A compiler for a small C-like language.
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README.md

README.md

C Minor Compiler

Abstract Syntax Tree

This is a Java-implemented compiler for a miniature programming language called "C Minor." The Makefile generates a Java program which reads C Minor code as input and prints compiled AT&T-syntax x86 assembly code as output, or else reports errors on ill-formed input.

This project was completed on May 10, 2013 for a university compilers course.

Dependencies

The Java Cup (java_cup/) and JFlex (jflex/) tools are used to generate the compiler's lexer and parser classes and are both included with this project in conformance with their respective licenses.

This project was developed in a Linux environment, and although the source code is written in portable Java, the peripheral scripts and Makefile may depend on commands or files not present on every system. These include dot, tempfile, xdg-open.

Of course, you must have javac, java, and make installed to compile and execute the program (ant is not used).

Building

The Makefile provided contains rules for generating the C minor compiler from JFlex, Java Cup, and Java source files as well as rules for compiling test inputs using the generated compiler. All of the compiler code resides in the cminor Java package, and the main class which serves as the C Minor compiler is cminor.Compiler.

In order to build cminor.Compiler from its sources, simply use

make

Running

Once the compiler has been built, it is invoked using

java cminor.Compiler [options]

The C Minor compiler has a number of different options and modes. These options can be used to control whether the compiler reads from stdin or from a file, writes code to stdout or a file, and generates x86 code or dot code for visualizing the abstract syntax tree. Without any arguments the compiler reads C Minor from stdin and sends compiled x86 code to stdout if the input is valid. Errors are otherwise reported on stderr. In order to see all of the available options, use

java cminor.Compiler -h

Testing

The project comes with a number of tests which were used to validate the behavior and features of the compiler. These files are all under the test/ directory. The directory test/ast/ contains a set of over 40 tests which demonstrate various features of the compiler. For any test file in this directory, use

make test/ast/<filename>

to attempt to use the C Minor compiler to produce x86 code from the corresponding .cm file, assemble it, and link it into an executable.

There is another test in the test/ms/ directory which pulls together several aspects of the project. It is the Fibonacci program provided for the syntax analysis phase of the project. To compile it, use

make test/ms/test

and then use

./test/ms/test

to verify that it prints out the first 20 or so Fibonacci numbers.

The scripts/ directory contains a number of scripts which abbreviate certain modes of the C Minor compiler to a single command. For example, the script scripts/resolve reads a C Minor file, prints its contents, and uses the C Minor compiler to generate dot code for displaying the abstract syntax tree of the input program including nodes for resolved symbols. It then uses the dot command to produce an image of the tree and opens it in the user's preferred application using xdg-open.

Implementation

The compiler is written in Java and makes extensive use of the visitor pattern. This design decision is a result of the benefits of having closely-related code for each compiler phase kept in the same class file instead of spread out accross several abstract syntax tree node class files.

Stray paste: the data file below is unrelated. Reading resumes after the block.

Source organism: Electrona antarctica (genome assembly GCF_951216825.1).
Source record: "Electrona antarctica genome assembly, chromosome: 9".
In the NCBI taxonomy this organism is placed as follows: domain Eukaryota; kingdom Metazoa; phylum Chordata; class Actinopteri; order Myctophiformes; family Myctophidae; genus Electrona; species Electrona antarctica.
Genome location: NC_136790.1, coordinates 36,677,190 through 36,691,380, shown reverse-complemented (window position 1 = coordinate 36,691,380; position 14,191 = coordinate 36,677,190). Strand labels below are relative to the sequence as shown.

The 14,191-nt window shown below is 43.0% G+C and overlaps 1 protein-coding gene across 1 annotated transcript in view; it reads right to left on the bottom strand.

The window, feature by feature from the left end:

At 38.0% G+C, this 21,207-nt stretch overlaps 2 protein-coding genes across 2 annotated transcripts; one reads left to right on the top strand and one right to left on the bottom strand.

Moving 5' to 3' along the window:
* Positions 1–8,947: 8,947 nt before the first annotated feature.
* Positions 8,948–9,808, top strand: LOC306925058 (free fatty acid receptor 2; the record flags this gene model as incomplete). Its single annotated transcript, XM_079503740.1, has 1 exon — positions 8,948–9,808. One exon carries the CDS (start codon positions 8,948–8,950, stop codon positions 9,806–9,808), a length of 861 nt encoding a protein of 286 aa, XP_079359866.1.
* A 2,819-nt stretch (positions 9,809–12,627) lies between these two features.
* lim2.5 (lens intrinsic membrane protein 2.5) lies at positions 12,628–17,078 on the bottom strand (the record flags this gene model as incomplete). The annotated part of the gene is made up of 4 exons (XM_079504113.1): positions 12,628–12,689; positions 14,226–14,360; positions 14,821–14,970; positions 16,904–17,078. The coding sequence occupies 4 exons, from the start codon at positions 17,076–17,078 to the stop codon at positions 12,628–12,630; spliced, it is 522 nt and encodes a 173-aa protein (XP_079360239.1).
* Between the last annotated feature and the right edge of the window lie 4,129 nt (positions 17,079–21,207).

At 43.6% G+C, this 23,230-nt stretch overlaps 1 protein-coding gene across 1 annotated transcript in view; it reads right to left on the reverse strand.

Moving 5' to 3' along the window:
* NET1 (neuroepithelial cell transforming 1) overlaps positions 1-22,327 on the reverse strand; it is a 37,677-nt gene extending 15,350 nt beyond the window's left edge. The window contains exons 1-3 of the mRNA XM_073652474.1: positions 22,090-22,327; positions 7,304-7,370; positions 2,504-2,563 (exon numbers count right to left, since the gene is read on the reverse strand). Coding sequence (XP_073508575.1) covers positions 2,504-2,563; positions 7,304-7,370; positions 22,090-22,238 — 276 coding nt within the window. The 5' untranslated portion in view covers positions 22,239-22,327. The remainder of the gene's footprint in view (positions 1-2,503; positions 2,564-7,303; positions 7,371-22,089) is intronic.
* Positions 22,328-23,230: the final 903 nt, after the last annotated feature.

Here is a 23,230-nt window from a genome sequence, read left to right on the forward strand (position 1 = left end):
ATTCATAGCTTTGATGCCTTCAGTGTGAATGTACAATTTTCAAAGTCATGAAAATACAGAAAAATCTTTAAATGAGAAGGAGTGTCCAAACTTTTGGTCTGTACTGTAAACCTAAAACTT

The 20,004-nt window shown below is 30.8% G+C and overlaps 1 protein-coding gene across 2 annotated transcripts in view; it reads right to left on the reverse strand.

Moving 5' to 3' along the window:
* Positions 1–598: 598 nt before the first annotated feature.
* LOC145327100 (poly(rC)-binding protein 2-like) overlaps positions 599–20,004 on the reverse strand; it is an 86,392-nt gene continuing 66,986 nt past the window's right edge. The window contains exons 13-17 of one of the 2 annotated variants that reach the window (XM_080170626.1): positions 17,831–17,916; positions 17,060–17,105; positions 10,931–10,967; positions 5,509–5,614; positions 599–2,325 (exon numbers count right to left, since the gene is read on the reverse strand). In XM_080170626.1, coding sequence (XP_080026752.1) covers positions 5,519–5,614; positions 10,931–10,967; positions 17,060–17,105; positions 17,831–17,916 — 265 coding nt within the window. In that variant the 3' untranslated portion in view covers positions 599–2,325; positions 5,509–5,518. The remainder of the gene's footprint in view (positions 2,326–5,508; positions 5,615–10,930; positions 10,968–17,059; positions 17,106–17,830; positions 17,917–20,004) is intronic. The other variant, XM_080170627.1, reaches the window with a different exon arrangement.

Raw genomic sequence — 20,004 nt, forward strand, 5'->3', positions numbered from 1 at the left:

The project is separated into the following phases:

  1. Lexing (sends tokens to the parser using jflex)
  2. Parsing (builds an abstract syntax tree using java_cup)
  3. Symbol resolution (resolves identifiers and other symbols in the AST)
  4. Type checking (resolves and validates expression types and performs other semantic analyses)
  5. Code generation (assuming the AST has been fully validated and resolved, proceeds to generate x86 code)

For the sake of simplicity, the generated code simulates a stack machine. It should be considered pre-optimization assembly code. All return and expression values are passed through %eax; all function arguments are passed through the stack.

State of Completion

All intended functionality appears to be working, and the program works on all test inputs provided. The experience of using the compiler suggests that it is generally quite sound, but of course there is no guarantee that there are no hidden bugs, that there isn't a glitch in the matrix, and that the entire universe isn't just a hologram. Seriously though, it's quite solid.

The compiler implements (or at least supposes to implement) the following features:

  • Error checking during the scanning phase
  • Error recovery during the parsing phase
  • Input file location information for errors in the input and descriptive error messages for semantic errors
  • Validation that a main function exists with the correct signature
  • Validation that functions with non-void return types return values in all branches of execution
  • Detection of unreachable statements
  • Use of a string table to minimize the number of string literals included in the resulting program
  • Packing of constant values, at compile time, into the format strings used by the calls to libc's printf which underlie C Minor print statements
  • Ensurance that the literal arguments to print cannot be used to insert extra format specifiers that break the underlying printf format specifiers
  • Printing of true and false for boolean values
  • Implementation of lexical scoping rules
  • Control flow statements if, else, and while
  • Short-circuited logical operators
  • Awesomeness